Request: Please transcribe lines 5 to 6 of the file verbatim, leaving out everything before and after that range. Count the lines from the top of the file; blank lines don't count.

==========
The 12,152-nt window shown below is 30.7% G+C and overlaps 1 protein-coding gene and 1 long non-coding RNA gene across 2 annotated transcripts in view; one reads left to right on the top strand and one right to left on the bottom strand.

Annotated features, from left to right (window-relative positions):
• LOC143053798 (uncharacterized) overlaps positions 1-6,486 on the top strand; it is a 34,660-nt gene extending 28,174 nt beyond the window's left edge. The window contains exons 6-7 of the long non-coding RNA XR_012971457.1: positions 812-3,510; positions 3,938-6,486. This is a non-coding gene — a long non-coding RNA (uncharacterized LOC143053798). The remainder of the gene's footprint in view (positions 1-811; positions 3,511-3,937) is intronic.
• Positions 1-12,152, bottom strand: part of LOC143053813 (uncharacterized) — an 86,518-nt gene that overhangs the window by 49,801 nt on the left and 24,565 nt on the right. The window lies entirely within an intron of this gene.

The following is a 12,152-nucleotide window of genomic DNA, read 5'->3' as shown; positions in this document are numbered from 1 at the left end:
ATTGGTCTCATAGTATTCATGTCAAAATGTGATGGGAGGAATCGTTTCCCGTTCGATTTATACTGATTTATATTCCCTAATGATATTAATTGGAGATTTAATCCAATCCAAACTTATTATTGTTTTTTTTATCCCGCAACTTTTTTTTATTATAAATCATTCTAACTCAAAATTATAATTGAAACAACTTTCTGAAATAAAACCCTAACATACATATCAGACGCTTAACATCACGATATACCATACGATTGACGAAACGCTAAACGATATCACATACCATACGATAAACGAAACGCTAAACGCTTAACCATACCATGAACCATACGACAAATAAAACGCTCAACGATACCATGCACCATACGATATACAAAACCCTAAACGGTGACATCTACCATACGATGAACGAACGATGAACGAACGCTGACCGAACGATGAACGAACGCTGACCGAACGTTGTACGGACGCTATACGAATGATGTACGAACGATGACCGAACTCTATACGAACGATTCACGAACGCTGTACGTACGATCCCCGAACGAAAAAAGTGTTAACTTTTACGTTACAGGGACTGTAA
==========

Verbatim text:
The following is a 12,152-nucleotide window of genomic DNA, read 5'->3' as shown; positions in this document are numbered from 1 at the left end:
ATTGGTCTCATAGTATTCATGTCAAAATGTGATGGGAGGAATCGTTTCCCGTTCGATTTATACTGATTTATATTCCCTAATGATATTAATTGGAGATTTAATCCAATCCAAACTTATTATTGTTTTTTTTATCCCGCAACTTTTTTTTATTATAAATCATTCTAACTCAAAATTATAATTGAAACAACTTTCTGAAATAAAACCCTAACATACATATCAGACGCTTAACATCACGATATACCATACGATTGACGAAACGCTAAACGATATCACATACCATACGATAAACGAAACGCTAAACGCTTAACCATACCATGAACCATACGACAAATAAAACGCTCAACGATACCATGCACCATACGATATACAAAACCCTAAACGGTGACATCTACCATACGATGAACGAACGATGAACGAACGCTGACCGAACGATGAACGAACGCTGACCGAACGTTGTACGGACGCTATACGAATGATGTACGAACGATGACCGAACTCTATACGAACGATTCACGAACGCTGTACGTACGATCCCCGAACGAAAAAAGTGTTAACTTTTACGTTACAGGGACTGTAA